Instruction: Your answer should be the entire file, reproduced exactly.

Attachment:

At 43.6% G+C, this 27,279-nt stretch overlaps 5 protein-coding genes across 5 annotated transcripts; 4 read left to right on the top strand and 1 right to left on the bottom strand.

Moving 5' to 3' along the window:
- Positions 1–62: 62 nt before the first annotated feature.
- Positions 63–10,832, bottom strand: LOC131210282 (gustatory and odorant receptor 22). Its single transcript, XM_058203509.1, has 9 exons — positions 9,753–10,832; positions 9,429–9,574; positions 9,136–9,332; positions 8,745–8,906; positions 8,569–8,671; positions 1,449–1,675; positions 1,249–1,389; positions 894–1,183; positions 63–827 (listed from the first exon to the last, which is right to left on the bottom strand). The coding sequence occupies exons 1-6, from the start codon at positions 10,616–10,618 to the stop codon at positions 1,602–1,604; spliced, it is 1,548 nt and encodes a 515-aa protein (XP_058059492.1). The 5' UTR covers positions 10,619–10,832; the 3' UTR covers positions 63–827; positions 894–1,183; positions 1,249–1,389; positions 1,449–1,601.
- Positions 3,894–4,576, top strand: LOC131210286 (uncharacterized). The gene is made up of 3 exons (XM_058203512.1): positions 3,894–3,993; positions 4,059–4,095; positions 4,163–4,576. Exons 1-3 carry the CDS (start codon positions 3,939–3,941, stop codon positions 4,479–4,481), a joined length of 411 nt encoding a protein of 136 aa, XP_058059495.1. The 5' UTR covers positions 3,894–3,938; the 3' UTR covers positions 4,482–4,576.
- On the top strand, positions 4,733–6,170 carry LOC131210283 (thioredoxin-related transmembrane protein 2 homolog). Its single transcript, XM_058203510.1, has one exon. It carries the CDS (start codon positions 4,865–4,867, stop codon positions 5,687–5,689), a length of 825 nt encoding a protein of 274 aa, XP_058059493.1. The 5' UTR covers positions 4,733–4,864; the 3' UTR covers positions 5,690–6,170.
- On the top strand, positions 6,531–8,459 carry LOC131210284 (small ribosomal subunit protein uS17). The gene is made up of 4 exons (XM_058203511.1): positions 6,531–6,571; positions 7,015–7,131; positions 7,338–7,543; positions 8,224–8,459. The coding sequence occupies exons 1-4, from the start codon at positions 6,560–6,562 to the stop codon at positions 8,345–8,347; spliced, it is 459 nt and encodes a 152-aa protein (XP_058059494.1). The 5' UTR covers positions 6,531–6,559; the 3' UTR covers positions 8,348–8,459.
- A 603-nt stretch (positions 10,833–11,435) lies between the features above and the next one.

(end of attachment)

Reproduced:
At 43.6% G+C, this 27,279-nt stretch overlaps 5 protein-coding genes across 5 annotated transcripts; 4 read left to right on the top strand and 1 right to left on the bottom strand.

Moving 5' to 3' along the window:
- Positions 1–62: 62 nt before the first annotated feature.
- Positions 63–10,832, bottom strand: LOC131210282 (gustatory and odorant receptor 22). Its single transcript, XM_058203509.1, has 9 exons — positions 9,753–10,832; positions 9,429–9,574; positions 9,136–9,332; positions 8,745–8,906; positions 8,569–8,671; positions 1,449–1,675; positions 1,249–1,389; positions 894–1,183; positions 63–827 (listed from the first exon to the last, which is right to left on the bottom strand). The coding sequence occupies exons 1-6, from the start codon at positions 10,616–10,618 to the stop codon at positions 1,602–1,604; spliced, it is 1,548 nt and encodes a 515-aa protein (XP_058059492.1). The 5' UTR covers positions 10,619–10,832; the 3' UTR covers positions 63–827; positions 894–1,183; positions 1,249–1,389; positions 1,449–1,601.
- Positions 3,894–4,576, top strand: LOC131210286 (uncharacterized). The gene is made up of 3 exons (XM_058203512.1): positions 3,894–3,993; positions 4,059–4,095; positions 4,163–4,576. Exons 1-3 carry the CDS (start codon positions 3,939–3,941, stop codon positions 4,479–4,481), a joined length of 411 nt encoding a protein of 136 aa, XP_058059495.1. The 5' UTR covers positions 3,894–3,938; the 3' UTR covers positions 4,482–4,576.
- On the top strand, positions 4,733–6,170 carry LOC131210283 (thioredoxin-related transmembrane protein 2 homolog). Its single transcript, XM_058203510.1, has one exon. It carries the CDS (start codon positions 4,865–4,867, stop codon positions 5,687–5,689), a length of 825 nt encoding a protein of 274 aa, XP_058059493.1. The 5' UTR covers positions 4,733–4,864; the 3' UTR covers positions 5,690–6,170.
- On the top strand, positions 6,531–8,459 carry LOC131210284 (small ribosomal subunit protein uS17). The gene is made up of 4 exons (XM_058203511.1): positions 6,531–6,571; positions 7,015–7,131; positions 7,338–7,543; positions 8,224–8,459. The coding sequence occupies exons 1-4, from the start codon at positions 6,560–6,562 to the stop codon at positions 8,345–8,347; spliced, it is 459 nt and encodes a 152-aa protein (XP_058059494.1). The 5' UTR covers positions 6,531–6,559; the 3' UTR covers positions 8,348–8,459.
- A 603-nt stretch (positions 10,833–11,435) lies between the features above and the next one.